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Jordan L. Jones Reveals The Differences Between Bel-Air's Jazz And The OG '90s Version - Exclusive

In the original '90s sitcom, "The Fresh Prince of Bel-Air," the character of Jazz — played by lead actor Will Smith's real-life music partner DJ Jazzy Jeff – was Will's best friend. However he mostly became known for swooning over Hilary (Karyn Parsons) and getting thrown out of the Banks' house by Uncle Phil (James Avery). In Peacock's dramatic reboot, "Bel-Air," Jazz has been reimagined as a very different person. Introduced as a ride-share driver for Will (Jabari Banks) in the show's first episode, he quickly grows tight with the Philly transplant.

But, this Jazz, played with swagger and smarts by Jordan L. Jones, is there for Will in ways he never was on the sitcom, showing up to dispense advice and offer support to the new arrival in town. Plus, this time, he owns a record store, making him a hard worker who might just have a shot with Hilary (Coco Jones).

In an exclusive interview with Looper, Jones discussed his longstanding love for "The Fresh Prince of Bel-Air" while also explaining why he never felt constrained by the sitcom in bringing his version of Jazz to life in "Bel-Air."  

This Jazz has 'more depth'

Actor Jordan L. Jones confessed that he was "overly familiar" with the characters from "The Fresh Prince of Bel-Air," admitting that he still watches the show "every day." Yet, while he said, "I know everything about Jazz," Jones also noted that it was easy to make the character we meet in "Bel-Air" his own because "he has more depth" than the version in the sitcom. As a result, Jones explained, "it's hard for me to be like, 'Okay, how would [the sitcom's] Jazz do it in this situation?' I've never seen him be in this dramatic situation."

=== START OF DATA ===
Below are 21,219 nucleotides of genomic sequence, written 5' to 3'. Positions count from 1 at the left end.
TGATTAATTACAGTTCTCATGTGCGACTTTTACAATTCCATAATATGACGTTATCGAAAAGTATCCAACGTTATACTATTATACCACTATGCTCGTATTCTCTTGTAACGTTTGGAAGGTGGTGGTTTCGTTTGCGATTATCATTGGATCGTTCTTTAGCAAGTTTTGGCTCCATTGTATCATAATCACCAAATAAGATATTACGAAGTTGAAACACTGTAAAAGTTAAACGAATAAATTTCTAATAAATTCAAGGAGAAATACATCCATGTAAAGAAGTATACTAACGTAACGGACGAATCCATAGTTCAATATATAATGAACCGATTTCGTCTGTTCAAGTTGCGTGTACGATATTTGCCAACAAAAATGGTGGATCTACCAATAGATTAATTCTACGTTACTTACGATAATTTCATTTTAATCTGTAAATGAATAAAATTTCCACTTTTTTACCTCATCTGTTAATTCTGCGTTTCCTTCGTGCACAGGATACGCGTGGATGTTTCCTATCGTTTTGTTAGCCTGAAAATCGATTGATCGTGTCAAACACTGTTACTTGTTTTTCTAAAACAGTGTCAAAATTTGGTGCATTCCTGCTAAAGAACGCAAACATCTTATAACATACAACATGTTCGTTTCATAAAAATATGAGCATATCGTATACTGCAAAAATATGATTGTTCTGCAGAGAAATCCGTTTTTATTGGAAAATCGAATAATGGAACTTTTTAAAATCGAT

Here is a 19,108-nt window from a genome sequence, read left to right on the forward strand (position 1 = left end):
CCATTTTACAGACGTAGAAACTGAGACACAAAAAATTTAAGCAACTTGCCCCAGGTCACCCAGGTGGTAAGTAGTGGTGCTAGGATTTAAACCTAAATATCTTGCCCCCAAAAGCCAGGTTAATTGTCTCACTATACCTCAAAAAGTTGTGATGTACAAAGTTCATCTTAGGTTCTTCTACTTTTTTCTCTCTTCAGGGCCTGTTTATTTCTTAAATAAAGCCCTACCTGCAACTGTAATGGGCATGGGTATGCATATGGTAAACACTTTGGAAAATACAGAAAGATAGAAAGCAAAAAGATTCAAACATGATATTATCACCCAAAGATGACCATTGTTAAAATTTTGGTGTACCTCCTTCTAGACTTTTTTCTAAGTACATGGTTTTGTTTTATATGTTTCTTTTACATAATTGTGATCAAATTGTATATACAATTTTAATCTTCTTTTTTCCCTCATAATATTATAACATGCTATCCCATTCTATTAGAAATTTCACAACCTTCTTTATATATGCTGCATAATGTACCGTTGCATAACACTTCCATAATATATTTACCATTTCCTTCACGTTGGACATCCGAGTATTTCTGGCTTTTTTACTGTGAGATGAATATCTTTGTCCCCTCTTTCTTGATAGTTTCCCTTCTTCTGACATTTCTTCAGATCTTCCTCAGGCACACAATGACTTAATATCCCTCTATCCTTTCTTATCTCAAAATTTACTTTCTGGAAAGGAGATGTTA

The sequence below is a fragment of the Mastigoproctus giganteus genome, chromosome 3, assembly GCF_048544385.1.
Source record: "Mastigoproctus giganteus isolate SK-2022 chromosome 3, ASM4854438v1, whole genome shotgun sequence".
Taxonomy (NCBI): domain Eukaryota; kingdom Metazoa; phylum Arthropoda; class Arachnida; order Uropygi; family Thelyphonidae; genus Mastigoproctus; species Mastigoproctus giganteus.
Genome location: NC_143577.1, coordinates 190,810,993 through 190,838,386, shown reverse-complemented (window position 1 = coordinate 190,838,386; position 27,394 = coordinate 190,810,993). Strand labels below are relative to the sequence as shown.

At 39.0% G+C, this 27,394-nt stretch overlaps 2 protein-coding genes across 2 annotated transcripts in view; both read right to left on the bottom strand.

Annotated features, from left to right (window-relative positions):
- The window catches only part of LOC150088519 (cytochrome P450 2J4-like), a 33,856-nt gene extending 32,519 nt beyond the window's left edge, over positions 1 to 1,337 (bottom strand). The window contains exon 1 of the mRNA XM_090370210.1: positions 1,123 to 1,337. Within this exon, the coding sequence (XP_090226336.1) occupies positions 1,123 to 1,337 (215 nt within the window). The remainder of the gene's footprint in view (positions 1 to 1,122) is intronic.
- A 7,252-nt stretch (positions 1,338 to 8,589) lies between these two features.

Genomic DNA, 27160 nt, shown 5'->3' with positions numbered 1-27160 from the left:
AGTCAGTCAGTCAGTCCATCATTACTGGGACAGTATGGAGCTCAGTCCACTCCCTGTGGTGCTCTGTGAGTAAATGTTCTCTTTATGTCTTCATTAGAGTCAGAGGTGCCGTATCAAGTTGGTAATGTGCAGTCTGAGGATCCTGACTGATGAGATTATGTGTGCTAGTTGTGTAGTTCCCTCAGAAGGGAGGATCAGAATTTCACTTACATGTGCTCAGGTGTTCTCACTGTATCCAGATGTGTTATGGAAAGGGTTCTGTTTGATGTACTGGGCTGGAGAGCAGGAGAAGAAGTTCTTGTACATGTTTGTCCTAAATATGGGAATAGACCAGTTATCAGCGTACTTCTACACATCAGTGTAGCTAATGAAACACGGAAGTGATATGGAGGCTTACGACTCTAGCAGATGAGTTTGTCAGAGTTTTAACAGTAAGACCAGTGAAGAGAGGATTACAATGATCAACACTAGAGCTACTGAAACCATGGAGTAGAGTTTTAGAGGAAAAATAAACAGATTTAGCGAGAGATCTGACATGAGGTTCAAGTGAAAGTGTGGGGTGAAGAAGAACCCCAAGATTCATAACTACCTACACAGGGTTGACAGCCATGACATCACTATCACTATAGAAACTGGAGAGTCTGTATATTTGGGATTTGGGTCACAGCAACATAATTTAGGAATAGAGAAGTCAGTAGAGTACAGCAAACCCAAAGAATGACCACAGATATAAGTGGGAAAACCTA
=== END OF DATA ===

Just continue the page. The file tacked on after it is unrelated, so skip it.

Making Jazz a more complex character in "Bel-Air" ensured Jones was able to forge new ground as the character. "This is a nod to [director, co-writer, and executive producer] Morgan [Cooper], and him making this a drama and him having bigger storylines for characters that you didn't really know their background," Jones observed. "[It's] not that I don't use [the original version of] Jazz, but I'm not on set before a scene thinking about how would Jazz do this. That's a blessing. It takes off the pressure and allows me to just do what I do."

New episodes of "Bel-Air" are available on Thursdays on Peacock.